With the little check boxes.

She didn’t like him a lot,

But she thought,

Why not?

And checked yes.

He drew her flowers

And they laughed a lot,

And the girl was happy,

But happier as friends,

So the relationship fizzled to an end.

 

In eighth grade,

A boy in her second semester art class

Was new and exciting.

He spoke of politics

And art,

And a dark past

With plans for the future.

He played football,

And he was cute.

The girl loved him.

She asked him out with a note slipped in his binder,

And fought with her mother about it later.

She didn’t care,

And her mother eventually gave up,

For it was a fight about method,

Not principle.

 

He hugged her side once;

Didn’t want to get in trouble for PDA

With a stingy teacher.

They held books,

Not hands,

And he gave her his mom’s necklace,

A small gold chain with three gem charms,

For her birthday.

She said on a scale of one to ten, it was an eleven,

Because she knew what to say.

They went on one date,

To the movies,

And she wanted nothing more than a kiss,

But he didn’t give it.

Their relationship fizzled out too;

It’s hard to keep up talking

When they didn’t have any classes together.

 

Ninth grade year,

Her school was bigger,

With more boys

And more girls.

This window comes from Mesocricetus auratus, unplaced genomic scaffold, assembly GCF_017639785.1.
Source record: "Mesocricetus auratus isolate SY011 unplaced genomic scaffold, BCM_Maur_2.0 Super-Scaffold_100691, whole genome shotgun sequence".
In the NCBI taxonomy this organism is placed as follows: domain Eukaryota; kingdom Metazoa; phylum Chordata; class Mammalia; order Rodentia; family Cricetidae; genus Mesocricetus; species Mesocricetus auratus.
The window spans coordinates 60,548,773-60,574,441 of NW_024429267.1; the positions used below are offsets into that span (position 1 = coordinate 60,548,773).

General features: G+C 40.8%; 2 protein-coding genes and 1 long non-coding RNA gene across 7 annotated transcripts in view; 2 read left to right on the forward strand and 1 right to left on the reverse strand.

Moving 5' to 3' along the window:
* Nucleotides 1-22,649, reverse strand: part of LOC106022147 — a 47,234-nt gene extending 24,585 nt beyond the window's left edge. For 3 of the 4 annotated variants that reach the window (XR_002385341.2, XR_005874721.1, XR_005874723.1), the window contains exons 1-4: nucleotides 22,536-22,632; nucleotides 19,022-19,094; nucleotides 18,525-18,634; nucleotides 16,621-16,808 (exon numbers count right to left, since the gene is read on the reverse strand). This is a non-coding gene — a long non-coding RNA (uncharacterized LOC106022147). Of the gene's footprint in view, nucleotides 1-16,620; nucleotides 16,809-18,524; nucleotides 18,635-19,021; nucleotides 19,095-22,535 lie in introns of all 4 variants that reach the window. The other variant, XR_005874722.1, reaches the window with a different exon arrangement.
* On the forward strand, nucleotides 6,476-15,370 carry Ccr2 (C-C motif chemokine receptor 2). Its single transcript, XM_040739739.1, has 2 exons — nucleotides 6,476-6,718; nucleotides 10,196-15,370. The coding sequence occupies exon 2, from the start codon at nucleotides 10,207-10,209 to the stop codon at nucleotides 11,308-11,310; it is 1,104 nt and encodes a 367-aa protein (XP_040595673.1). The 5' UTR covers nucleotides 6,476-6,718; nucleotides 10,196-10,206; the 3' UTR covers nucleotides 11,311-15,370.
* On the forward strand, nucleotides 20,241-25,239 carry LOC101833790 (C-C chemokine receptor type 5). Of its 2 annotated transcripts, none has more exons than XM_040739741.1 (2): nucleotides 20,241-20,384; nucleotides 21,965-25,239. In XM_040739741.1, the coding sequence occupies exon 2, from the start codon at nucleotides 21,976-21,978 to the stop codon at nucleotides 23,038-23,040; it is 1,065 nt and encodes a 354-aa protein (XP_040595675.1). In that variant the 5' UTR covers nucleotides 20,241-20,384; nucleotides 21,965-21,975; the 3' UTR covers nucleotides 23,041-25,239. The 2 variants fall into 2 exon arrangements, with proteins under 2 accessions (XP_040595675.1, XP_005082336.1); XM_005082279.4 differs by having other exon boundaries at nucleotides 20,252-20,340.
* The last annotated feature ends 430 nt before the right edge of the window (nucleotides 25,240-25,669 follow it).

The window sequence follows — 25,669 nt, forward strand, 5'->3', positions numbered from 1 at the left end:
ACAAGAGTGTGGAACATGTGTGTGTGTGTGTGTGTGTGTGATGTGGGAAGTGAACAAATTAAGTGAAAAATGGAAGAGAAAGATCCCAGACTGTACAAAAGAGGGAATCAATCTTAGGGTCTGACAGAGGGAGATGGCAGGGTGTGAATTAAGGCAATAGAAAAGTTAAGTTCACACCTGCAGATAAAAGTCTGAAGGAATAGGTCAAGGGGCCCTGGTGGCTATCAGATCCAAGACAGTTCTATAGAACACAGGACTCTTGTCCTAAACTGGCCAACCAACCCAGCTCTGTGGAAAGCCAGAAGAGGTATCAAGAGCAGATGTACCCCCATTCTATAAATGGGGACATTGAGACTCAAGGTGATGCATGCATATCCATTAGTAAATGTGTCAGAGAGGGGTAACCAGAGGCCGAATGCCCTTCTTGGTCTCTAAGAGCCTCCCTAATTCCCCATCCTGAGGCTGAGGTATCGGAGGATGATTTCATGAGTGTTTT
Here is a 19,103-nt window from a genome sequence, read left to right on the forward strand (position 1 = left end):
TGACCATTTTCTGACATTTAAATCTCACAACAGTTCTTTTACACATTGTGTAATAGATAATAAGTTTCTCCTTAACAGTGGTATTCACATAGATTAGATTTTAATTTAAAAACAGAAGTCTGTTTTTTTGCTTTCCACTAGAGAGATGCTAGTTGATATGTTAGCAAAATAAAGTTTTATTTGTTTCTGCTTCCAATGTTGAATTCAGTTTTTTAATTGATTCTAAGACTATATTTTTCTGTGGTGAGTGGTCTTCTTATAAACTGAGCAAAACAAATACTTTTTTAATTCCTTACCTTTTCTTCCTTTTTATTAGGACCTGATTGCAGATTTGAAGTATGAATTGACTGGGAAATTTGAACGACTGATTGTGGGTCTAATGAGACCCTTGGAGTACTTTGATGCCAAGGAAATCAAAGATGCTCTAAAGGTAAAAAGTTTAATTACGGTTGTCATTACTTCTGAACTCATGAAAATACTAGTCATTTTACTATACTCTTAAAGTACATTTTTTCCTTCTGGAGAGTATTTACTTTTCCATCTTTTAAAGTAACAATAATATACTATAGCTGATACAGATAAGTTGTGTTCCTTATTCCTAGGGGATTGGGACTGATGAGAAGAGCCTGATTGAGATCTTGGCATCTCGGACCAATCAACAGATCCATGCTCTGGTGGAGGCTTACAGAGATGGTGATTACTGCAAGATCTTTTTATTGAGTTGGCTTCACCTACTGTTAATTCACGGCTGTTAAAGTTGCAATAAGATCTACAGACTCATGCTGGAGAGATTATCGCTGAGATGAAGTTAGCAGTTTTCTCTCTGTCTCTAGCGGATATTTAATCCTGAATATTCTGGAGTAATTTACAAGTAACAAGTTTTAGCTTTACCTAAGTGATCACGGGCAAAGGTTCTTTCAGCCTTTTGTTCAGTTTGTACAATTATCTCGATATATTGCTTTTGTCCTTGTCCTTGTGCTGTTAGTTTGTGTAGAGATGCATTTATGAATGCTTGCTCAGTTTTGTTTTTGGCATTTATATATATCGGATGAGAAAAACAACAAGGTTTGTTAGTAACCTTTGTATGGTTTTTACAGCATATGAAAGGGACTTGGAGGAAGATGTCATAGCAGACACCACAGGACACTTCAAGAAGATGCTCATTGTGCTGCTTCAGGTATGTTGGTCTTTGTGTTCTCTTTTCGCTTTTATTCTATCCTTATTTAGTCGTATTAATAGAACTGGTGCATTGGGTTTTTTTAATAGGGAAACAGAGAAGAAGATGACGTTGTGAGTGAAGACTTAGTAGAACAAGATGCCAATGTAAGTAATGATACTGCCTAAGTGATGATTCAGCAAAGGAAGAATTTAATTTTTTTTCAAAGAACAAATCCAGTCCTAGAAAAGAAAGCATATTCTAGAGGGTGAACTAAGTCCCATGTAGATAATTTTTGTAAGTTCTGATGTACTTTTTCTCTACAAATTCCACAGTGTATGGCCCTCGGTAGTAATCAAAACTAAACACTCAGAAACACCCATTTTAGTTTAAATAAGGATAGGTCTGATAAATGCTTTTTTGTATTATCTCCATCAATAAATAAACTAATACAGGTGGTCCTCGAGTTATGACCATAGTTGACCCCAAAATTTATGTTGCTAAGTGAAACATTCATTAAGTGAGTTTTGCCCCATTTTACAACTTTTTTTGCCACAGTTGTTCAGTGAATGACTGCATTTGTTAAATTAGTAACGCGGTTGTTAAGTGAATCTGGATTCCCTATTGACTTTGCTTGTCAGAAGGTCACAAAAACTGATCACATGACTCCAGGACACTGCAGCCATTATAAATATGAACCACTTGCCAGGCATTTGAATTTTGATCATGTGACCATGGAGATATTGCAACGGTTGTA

Surprisingly,

She noticed the girls more than the boys.

With the internet,

She discovered a term—

Pansexual—

And it fit her.

 

She worked a job once a month that year too,

And the last day of the season,

She started talking to a guy,

A senior, she found out later,

Out they texted.

She liked him a lot.

They went on two dates;

Held her hand;

He gave her

Her first two kisses.

And then her parents shut it down

For age differences.

 

While she was dating the senior,

Another girl moved to her school.

She was vibrant and outspoken,

And never stopped smiling.

They grew to be close friends,

Both responsible,

The moms of their friend group.

Their friends made a joke of it,

Calling them the lesbian moms.

Playing the part,

They held hands

And called each other babe.

The girl’s friends encouraged her to dump the senior

And date the other girl.

 

The senior was shut down a week into summer

And she texted the girl

If they should become official.

The girl replied positively,

And the girl was content.

She had come out to her parents the year before,

And wasn’t allowed to date girls.

The girl didn’t care.

“Boyfriend” had always felt wrong,

But “girlfriend” felt right.

 

II.

Girl clothes,

Cute boys,

Clean skin.

Preppy clothes,

Cute boys,

Red skin.

Dark, hugging clothes,

Cute boys,

Pink skin.

Boyish clothes,

Cute girls,

Pink skin.

 

A happy mother,

A happy child.

A worried mother,

A stressed child.

A confused mother,

A tired child.

An angry mother,

A happy child.

 

Girly friends,

Slightly different friends,

Comforting and understanding friends,

Queer happy friends.

 

 

This poem is about: 
Me